Let’s say you want to eat well—nutritionally speaking—and you are willing to put in some quality time in the kitchen. (That’s Great!!!!) But you don’t feel you have enough time or know-how to make fresh, new, organic, whole-food meals every day. To top it off, summer’s coming and the kids will be out of school and you have a gazillion things you also would like to do.
One way to handle that without feeling like you have to slave away in the kitchen in the heat of summer is to plan and make all-in-one-meals. That’s not a new idea, of course. But let’s make it into a new idea by creating some wonderful whole grain salad meals. These will have your whole grains, protein and vegetables all in one dish.
Have you ever tried quinoa? I was first introduced to it about 30 years ago and at that time I had never heard of it. All of a sudden it appeared on the shelves and bulk bins of the natural food stores along with quinoa flour, bread and pastas. I took a close look at some that was cooked for me and was fascinated by the fact that each cooked grain of quinoa looked like a little planet with a ring around it–like Saturn. Far out!
Quinoa is referred to as an ancient grain. Technically it is a seed but is considered a grain as far as its qualities and uses. Quinoa was a staple food for thousands of years in the Andes region of South America as one of just a few crops the ancient Incas cultivated at such high altitude. I suppose that’s why I’m attracted to eating it here in Albuquerque which is more than 5,000 feet above sea level.
[From Wikipedia: The Incas, who held the crop to be sacred, referred to quinoa as chisaya mama or ‘mother of all grains’, and it was the Inca emperor who would traditionally sow the first seeds of the season using ‘golden implements’. During the European conquest of South America, the Spanish colonists scorned quinoa as ‘food for Indians’, and even actively suppressed its cultivation, due to its status within indigenous non-Christian ceremonies. In fact, the Conquistadores forbade quinoa cultivation for a time and the Incas were forced to grow wheat instead.]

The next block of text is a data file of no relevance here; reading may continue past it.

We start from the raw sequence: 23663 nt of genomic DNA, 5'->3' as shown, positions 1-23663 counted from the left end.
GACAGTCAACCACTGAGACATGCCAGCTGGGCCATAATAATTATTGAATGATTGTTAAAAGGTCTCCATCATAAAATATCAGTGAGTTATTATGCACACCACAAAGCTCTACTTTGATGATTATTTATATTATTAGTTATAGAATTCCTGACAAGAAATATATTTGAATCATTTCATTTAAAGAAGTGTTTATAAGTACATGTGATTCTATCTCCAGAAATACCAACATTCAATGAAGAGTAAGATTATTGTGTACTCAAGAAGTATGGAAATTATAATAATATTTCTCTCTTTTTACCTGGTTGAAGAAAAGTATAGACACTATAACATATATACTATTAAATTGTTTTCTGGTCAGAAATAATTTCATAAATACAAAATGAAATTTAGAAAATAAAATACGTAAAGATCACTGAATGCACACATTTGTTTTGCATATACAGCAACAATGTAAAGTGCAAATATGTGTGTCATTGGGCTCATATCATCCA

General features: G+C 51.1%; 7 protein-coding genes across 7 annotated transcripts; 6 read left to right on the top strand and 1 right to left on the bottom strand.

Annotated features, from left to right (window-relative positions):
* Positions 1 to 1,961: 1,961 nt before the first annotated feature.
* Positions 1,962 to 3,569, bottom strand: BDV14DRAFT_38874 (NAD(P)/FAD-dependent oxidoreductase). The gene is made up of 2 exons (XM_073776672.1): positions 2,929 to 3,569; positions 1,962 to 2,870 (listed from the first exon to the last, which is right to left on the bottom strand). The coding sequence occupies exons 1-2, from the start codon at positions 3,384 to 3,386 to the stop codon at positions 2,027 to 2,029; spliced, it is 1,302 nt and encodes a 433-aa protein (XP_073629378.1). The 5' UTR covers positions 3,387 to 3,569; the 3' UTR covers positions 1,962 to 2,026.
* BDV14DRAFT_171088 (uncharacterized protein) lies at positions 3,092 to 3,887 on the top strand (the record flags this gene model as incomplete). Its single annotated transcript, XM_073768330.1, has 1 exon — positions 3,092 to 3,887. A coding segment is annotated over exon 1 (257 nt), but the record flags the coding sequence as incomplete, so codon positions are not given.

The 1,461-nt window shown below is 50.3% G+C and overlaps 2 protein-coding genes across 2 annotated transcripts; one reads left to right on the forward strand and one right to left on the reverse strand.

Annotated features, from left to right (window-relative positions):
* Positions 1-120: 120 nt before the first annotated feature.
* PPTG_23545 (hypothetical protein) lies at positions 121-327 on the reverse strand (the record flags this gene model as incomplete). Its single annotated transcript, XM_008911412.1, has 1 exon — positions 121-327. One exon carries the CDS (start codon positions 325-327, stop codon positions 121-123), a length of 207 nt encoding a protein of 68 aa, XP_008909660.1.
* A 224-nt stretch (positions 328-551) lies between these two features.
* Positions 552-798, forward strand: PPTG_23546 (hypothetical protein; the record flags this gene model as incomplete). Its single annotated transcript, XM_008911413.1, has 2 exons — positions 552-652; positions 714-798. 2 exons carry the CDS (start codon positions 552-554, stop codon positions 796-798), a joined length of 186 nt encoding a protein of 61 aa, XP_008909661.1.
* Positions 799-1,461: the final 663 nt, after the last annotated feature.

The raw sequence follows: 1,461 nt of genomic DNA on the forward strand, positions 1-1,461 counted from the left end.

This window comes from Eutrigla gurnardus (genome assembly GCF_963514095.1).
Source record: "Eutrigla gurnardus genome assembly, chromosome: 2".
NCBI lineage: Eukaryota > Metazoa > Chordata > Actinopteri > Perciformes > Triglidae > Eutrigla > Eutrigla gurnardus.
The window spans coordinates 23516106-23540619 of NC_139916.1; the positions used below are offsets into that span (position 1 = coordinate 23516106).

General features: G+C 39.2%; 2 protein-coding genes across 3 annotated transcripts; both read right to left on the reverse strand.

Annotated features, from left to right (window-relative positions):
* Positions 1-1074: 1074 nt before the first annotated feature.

2013 has been declared UN International Year of Quinoa and I’m all for it! Here is a recipe I recently developed for a summer dinner salad using quinoa.
- 1 cup quinoa
- 2 cups water
- ½ tsp finely minced fresh turmeric root
- 2 tbls currants
- 1 two-finger pinch of sea salt
- ½ cup diced red pepper
- ½ cup diced celery
- 1 cup chopped fresh parsley
- 1 cup black beans (cooked) [For this I used Eden canned black beans. I like this brand because they have cooked the beans with kombu seaweed. The kombu provides minerals which balance the fat and protein in the beans and reduces the (ahem) “tooting.”
- ¼ cup brown rice vinegar
- 3 Tbls oil of your choice. I used toasted pumpkin seed oil but you could also you toasted sesame seed oil or olive oil.
- ½ tsp sea salt
- 2 Tbls barley malt
- Dash of cinnamon
- ½ cup chopped roasted almonds
- thinly sliced scallion garnish
Wash the quinoa by placing it in a bowl and filling the bowl with cold water. Make sure the water has mixed with the quinoa by gently stirring and then pour off the excess water. Use a strainer to catch the small quinoa seeds so they don’t get wasted. Repeat the washing process.
Bring the cup of quinoa and 2 cups of springwater plus a two-finger pinch of sea salt to a boil. Add the currants and the tumeric. Simmer or lightly boil for 10 to 15 minutes. If you live at a higher altitude like I do, you may have to simmer the quinoa a bit longer.
While the quinoa is boiling, finely dice the peppers, celery and parsley.
When the quinoa is done cooking (it is tender and there is no more water in the pan) then turn it out onto a plate to cool. When the quinoa is cool, mix in the red peppers, celery and parsley. Add the cooked black beans.
Combine oil, vinegar, cinnamon, sea salt and barely malt. Adjust to your preferred taste. Pour the dressing over the quinoa mixture and mix it through. Add the roasted chopped almond slivers*. Garnish with thinly sliced scallions.
* I roast almonds by taking organic raw almonds and rinsing them off in cold water and draining them. I spread them onto a baking pan and put that into the oven at 350 degrees until they start smelling aromatic and roasted and then take them out. Let the roasted almonds cool off a bit before chopping them up.
Whole grain dinner salads can be made with infinite combinations of grains, vegetables, beans and other garnishes. I suggest using recipes until you get the hang of it and then just go for it! No limitations.